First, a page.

HPV vaccines work – so why do so few states require them?

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HPV vaccines work, so why do so few states require them?

Only Virginia, Washington, D.C., and soon, Rhode Island, include the cancer-preventing vaccine as a school requirement

July 14, 2015
HPV vaccines

As of 2013, only 38 percent of U.S. girls and 14 percent of boys aged 13 to 17 had received the recommended three doses of the HPV vaccine, according to a CDC survey.

Photo by Joe Raedle / Getty Images file

Nine years after the HPV vaccine was first approved in the U.S., only Virginia and Washington, D.C., currently require the vaccine for school entry, according to new research.

They both require the vaccine for girls entering the sixth grade, and Rhode Island will implement a similar requirement this August for all children entering seventh grade.

The Centers for Disease Control and Prevention recommends that all girls and boys receive the three-dose series of the HPV vaccine between ages 11 and 12 to protect against HPV-linked cancers, which include those of the cervix and other cancers of the anus and genitals, as well as some head and neck cancers. The vaccines are close to 100 percent effective against the strains of HPV they include.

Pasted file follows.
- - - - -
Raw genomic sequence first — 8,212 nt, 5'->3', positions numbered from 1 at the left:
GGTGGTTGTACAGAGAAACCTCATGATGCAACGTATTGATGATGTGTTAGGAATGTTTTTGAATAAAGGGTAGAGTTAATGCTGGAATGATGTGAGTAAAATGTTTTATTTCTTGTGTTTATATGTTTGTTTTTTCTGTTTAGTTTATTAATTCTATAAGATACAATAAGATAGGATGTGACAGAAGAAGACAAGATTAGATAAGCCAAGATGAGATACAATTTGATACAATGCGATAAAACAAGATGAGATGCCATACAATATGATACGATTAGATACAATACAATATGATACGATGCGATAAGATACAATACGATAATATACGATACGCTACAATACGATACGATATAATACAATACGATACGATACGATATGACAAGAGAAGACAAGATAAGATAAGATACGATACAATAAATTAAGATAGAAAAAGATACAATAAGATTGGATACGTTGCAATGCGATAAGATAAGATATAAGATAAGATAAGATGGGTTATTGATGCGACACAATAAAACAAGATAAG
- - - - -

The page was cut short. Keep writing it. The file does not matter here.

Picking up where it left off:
But there’s widespread resistance to the HPV vaccine in this country, said Dr. Jason Schwartz, an ethics researcher at Princeton University who led a study published Tuesday in the Journal of the American Medical Association examining the state requirements. As of 2013, only 38 percent of U.S. girls and 14 percent of boys aged 13 to 17 had received the recommended three doses of the vaccine, according to a CDC survey

Healthy People 2020, a 10-year set of health goals run by the U.S. Department of Health and Human Services, recommends 80 percent of adolescents receive the HPV vaccine by 2020. Clearly, we’re falling well short of that goal, Schwartz said.

Dr. Denise Galloway

Dr. Denise Galloway

Robert Hood / Fred Hutch News Service

Dr. Denise Galloway, a virologist at Fred Hutchinson Cancer Research Center who made critical discoveries that definitively linked the virus to cervical and other cancers, believes that resistance is because of how the virus is transmitted.

“It has to do with it being considered a vaccine to protect against a sexually transmitted infection, that’s likely the case,” said Galloway, who was not involved in the state-requirements study. “Even though hepatitis B should fall in that same category, it’s been portrayed more as protecting against a liver disease.”

Even with its low uptake, the vaccine is having an effect in this country — HPV prevalence among young women dropped from nearly 12 percent before the vaccine was available to just over 5 percent in the four years following its introduction.

Can state requirements help?

Both Virginia and Washington, D.C., have HPV vaccination rates lower than the national average for adolescent girls, according to the 2013 CDC survey, despite their school entry requirements.

And that’s because they have broader exemptions allowed for the HPV vaccine than for other vaccines, Schwartz said, making their requirements “really toothless in many respects.”

Similar legislation was proposed but failed in several other states shortly after the vaccine became available in the U.S., and Texas was the first state to pass a school admission requirement for the HPV vaccine in 2007, but the law was overturned that same year.